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Old 02-04-2008, 02:53 AM
 
Location: Earth
24,639 posts, read 24,056,977 times
Reputation: 11268

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What do you think about the linked story?
What do you think of people being arrested for showing up at church?
What do you think about police, as public servants, being called to a church that has a tax-free status?

Winston-Salem Journal | Shunned, Shamed: Sinners get the boot for many reasons as churches enforce their view of morality (http://www.journalnow.com/servlet/Satellite?pagename=WSJ%2FMGArticle%2FWSJ_BasicArti cle&c=MGArticle&cid=1173354363268&path=!living!rel igion!sub!article&s=1037645509089 - broken link)

On a quiet Sunday morning in June, as worshippers settled into the pews at Allen Baptist Church in southwestern Michigan, Pastor Jason Burrick grabbed his cell phone and dialed 911. When a dispatcher answered, the preacher said that a former congregant was in the sanctuary. “And we need to, um, have her out ASAP.”

Half an hour later, 71-year-old Karolyn Caskey, a church member for nearly 50 years who had taught Sunday school and regularly donated 10 percent of her pension, was led out by a state trooper and a county sheriff’s officer. One held her purse and Bible. The other put her in handcuffs.

The charge was trespassing, but Caskey’s real offense, in her pastor’s view, was spiritual. Several months earlier, when she had questioned his authority, he’d charged her with spreading “a spirit of cancer and discord” and expelled her from the congregation. “I’ve been shunned,” she says.

Her story reflects a growing movement among some conservative Protestant pastors to bring back church discipline, an ancient practice in which suspected sinners are privately confronted and then publicly castigated and excommunicated if they refuse to repent. Although many Christians find such practices outdated, pastors in large and small churches across the country are expelling members for offenses ranging from adultery and theft to gossiping, skipping service and criticizing church leaders.

(More at Link)
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Old 02-04-2008, 04:54 AM
 
Location: Mississippi
6,715 posts, read 12,036,959 times
Reputation: 4273
This is something coming back??? Heck, as a teenager I went to a Protestant church a few times with my ex-girlfriend and I saw that sort of stuff a lot. I truly thought that was typical of most, if not all, Protestant churches. I really did. Maybe she was just going to one of those "cutting edge" churches..... but seriously, I just always figured that's the way it was.
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Old 02-04-2008, 05:01 AM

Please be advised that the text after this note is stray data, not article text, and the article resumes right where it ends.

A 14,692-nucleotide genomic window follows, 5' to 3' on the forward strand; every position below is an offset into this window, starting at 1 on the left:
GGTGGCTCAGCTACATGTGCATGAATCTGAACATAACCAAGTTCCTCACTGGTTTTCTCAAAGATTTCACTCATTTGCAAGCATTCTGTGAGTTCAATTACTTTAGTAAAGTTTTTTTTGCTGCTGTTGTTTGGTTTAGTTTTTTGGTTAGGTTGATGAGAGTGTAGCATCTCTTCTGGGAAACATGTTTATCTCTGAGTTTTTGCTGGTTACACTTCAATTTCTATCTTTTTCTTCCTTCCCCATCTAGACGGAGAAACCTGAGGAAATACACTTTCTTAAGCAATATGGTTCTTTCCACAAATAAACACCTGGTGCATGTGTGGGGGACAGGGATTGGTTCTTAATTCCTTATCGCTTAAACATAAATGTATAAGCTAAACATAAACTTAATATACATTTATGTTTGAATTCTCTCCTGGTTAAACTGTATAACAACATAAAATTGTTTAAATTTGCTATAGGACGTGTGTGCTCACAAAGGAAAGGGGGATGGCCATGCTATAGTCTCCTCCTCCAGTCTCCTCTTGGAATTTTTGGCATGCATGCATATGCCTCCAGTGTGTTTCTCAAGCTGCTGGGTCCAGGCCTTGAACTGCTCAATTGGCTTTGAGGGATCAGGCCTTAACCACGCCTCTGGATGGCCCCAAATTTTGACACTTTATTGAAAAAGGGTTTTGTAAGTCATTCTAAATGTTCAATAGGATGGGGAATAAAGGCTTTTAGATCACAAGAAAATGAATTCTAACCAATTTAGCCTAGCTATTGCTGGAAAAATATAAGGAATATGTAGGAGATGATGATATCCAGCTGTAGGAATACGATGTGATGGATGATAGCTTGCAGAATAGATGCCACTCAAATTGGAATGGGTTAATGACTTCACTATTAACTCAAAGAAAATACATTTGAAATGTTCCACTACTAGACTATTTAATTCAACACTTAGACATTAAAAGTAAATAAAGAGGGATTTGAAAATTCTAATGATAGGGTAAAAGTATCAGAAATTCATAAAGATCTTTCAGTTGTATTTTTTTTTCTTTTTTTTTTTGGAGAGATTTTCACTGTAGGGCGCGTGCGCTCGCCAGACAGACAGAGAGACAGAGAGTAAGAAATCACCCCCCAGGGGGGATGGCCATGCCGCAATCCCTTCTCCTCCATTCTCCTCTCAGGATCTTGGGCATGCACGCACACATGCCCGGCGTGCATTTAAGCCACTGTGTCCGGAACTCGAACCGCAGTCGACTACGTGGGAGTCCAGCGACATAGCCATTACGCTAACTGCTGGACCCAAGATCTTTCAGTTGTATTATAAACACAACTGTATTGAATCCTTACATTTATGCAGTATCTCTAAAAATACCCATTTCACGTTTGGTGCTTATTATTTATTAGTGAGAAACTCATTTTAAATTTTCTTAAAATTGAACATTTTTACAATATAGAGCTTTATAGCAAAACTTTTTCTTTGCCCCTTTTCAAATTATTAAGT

Location: Fort Worth, Texas
10,716 posts, read 31,026,539 times
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I can't say I'm surprised. Don't most churches have processes like this? I know the church I was raised in could dis-fellowship people, the Catholic church can ex-communicate people.
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Old 02-04-2008, 05:16 AM
 
Location: Earth
24,639 posts, read 24,056,977 times
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But calling the cops to arrest someone for going to church. What would Jesus do?
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Old 02-04-2008, 05:18 AM
 
Location: Fort Worth, Texas
10,716 posts, read 31,026,539 times
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Quote:
Originally Posted by chielgirl View Post
But calling the cops to arrest someone for going to church. What would Jesus do?
Well honestly, how many people really follow that?

Jesus embraced a prostitute and told the pharacies who were going to stone her that whoever was guiltless should cast the first stone, so their entire premise is off but then again, thats all religious faiths, they are all about judging.
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Old 02-04-2008, 05:23 AM
 
Location: Earth
24,639 posts, read 24,056,977 times
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Lindsey, the article states that: Scholars estimate that 10 percent to 15 percent of Protestant evangelical churches practice church discipline - about 14,000 to 21,000 U.S. congregations in total. Increasingly, clashes within churches are spilling into communities, splitting congregations and occasionally landing church leaders in court after congregants, who believed they were confessing in private, were publicly shamed.
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Old 02-04-2008, 05:23 AM
 
2,484 posts, read 7,899,526 times
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Quote:
Originally Posted by chielgirl View Post
But calling the cops to arrest someone for going to church. What would Jesus do?